Wednesday, December 9, 2015

Book Review: A Legacy of Kings (Blood of Gods and Royals Series, #1) by Eleanor Herman

Legacy of Kings (Blood of Gods and Royals Series, #1)
Author: Eleanor Herman
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Synopsis: Imagine a time when the gods turn a blind eye to the agony of men, when the last of the hellions roam the plains and evil stirs beyond the edges of the map. A time when cities burn, and in their ashes, empires rise.

Alexander, Macedonia’s sixteen-year-old heir, is on the brink of discovering his fated role in conquering the known world but finds himself drawn to a newcomer…

Katerina must navigate the dark secrets of court life while hiding her own mission: kill the Queen. But she doesn’t account for her first love…

Jacob will go to unthinkable lengths to win Katerina, even if it means having to compete for her heart with Hephaestion, a murderer sheltered by the prince.

And far across the sea, Zofia, a Persian princess and Alexander’s unmet betrothed, wants to alter her destiny by seeking the famed and deadly Spirit Eaters.

Brought to you by TeamNerd Reviewer Annabell Cadiz

Review: As a fan of historical fiction, high fantasy and Alexander the Great, I was VERY excited when LEGACY OF KINGS was finally published! Although there are aspects of this book I enjoyed, I did not find myself as in love with the book as I had hoped I would have.

LEGACY OF KINGS is told from six different points of view. SIX! This was exhausting. It made the story as a whole feel disjointed. The many points of view made it hard to emotionally connect to any of the characters. The various points of view also dragged the story along at an agonizing slow pace, particularly at the beginning. It takes a while to really feel your way around the story and characters and to keep track of the connections and how those connections play out against each other. The biggest struggle is that—although the story is supposed to be more about Alexander the Great than anyone else—it barely features him and when Alex is featured, it’s not for very long.

The characterization in the book was okay. I couldn’t emotionally connect to any of the characters (despite how many there were) and couldn’t really cheer for anyone. I did enjoy Alex’s character though more than anyone and reading from his perspective when the book finally got around to him was enjoyable. He is a young boy of 16 left to defend the entire kingdom from an impending war while his father has left with most of the army to deal with other matters. Even with such a heavy weight to bear, Alex is driven and determined and intelligent. He cares about Macedonia not simply because of power but because of its people. He has a lot to prove to himself and to the Council of Elders and especially to his father but every time one of his fears or insecurities tries to get the best of him, he shakes it off and plunges ahead with strength and wisdom.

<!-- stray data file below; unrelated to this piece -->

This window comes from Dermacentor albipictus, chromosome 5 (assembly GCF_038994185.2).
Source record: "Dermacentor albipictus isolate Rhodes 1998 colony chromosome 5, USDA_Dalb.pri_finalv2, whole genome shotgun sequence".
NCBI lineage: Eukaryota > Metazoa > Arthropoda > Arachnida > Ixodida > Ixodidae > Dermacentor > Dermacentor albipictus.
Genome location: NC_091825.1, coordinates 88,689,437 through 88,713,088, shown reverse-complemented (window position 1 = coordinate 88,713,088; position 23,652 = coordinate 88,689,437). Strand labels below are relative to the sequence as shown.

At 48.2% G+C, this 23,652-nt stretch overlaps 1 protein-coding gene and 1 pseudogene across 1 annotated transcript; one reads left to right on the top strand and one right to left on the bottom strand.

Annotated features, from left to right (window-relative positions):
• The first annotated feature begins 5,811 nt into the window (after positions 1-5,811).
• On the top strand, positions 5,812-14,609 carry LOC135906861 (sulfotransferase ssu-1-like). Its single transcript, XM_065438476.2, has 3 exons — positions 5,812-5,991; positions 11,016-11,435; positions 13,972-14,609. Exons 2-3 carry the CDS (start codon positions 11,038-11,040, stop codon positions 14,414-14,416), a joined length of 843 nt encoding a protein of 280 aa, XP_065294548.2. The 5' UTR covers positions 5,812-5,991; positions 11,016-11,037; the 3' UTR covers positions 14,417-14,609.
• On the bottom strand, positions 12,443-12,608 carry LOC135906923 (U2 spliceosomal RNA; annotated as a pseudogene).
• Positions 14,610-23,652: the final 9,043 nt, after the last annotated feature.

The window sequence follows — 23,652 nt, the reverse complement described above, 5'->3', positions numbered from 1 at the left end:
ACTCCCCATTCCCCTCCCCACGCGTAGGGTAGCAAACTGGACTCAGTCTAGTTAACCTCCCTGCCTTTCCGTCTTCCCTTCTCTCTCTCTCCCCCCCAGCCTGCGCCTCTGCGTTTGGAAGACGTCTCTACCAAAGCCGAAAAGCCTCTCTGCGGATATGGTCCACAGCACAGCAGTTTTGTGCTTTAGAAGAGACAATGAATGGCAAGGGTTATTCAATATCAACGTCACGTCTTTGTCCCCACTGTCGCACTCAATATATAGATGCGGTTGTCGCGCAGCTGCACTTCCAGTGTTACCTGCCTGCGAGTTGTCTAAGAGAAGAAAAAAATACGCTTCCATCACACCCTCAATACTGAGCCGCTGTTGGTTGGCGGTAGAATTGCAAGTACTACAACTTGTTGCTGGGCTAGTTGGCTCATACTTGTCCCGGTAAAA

The best part of the book is the world building. The vividness of an ancient world is beautifully captured on every page. The clothes, the armor, the palace—you definitely feel transported to another time and place. Beautifully setup and written. The ancient world of Macedonia is, on one hand, beautiful, massive, and intricately constructive and, on the other hand, it is harsh, secretive, and bloody.

The story is filled with betrayals, schemes, dark rituals, powerful secrets and cunning villains. Even though the book had its pitfalls, I still would like to read the sequel. I would like to see what Alex does with the big revelation at the end of LEGACY OF KINGS and how Kat harnesses her discovered gifts.

I would recommend giving LEGACY OF KINGS a chance. It’s a retelling of Alexander the Great so it doesn’t follow his history exactly but that doesn’t take away from enjoying many aspects of the story, or Alex himself.

About the Author

New York Times best-seller Eleanor Herman offers a rare combination of skills for a historian – her research is intensely scholarly, yet she writes the story in a colorful, witty manner.

Eleanor calls herself a “Sherlock Holmes of history.” To research Mistress of the Vatican, she traveled to Italy hot on the trail of documents related to Olimpia Maidalchini and Pope Innocent X, and found a cache of their letters. She visited Olimpia’s palace in the Piazza Navona in Rome (now the Embassy of Brazil), her villa outside the city (now used by the prime minister of Italy for entertainment), and the papal palace of the Quirinale, (now the ceremonial palace of the President of Italy.) She visited Olimpia’s birthplace in Viterbo, 50 miles north of Rome, her tomb in San Martino, the town she built for dowerless girls, and her country hunting lodge, gracefully falling to ruin.

Born in Baltimore, Maryland, Eleanor graduated with a degree in journalism from Towson University, studied languages in Europe, and for thirteen years worked for NATO’S Nations & Partners for Peace magazine. She is married and lives in McLean, VA.

Where to find Eleanor Herman

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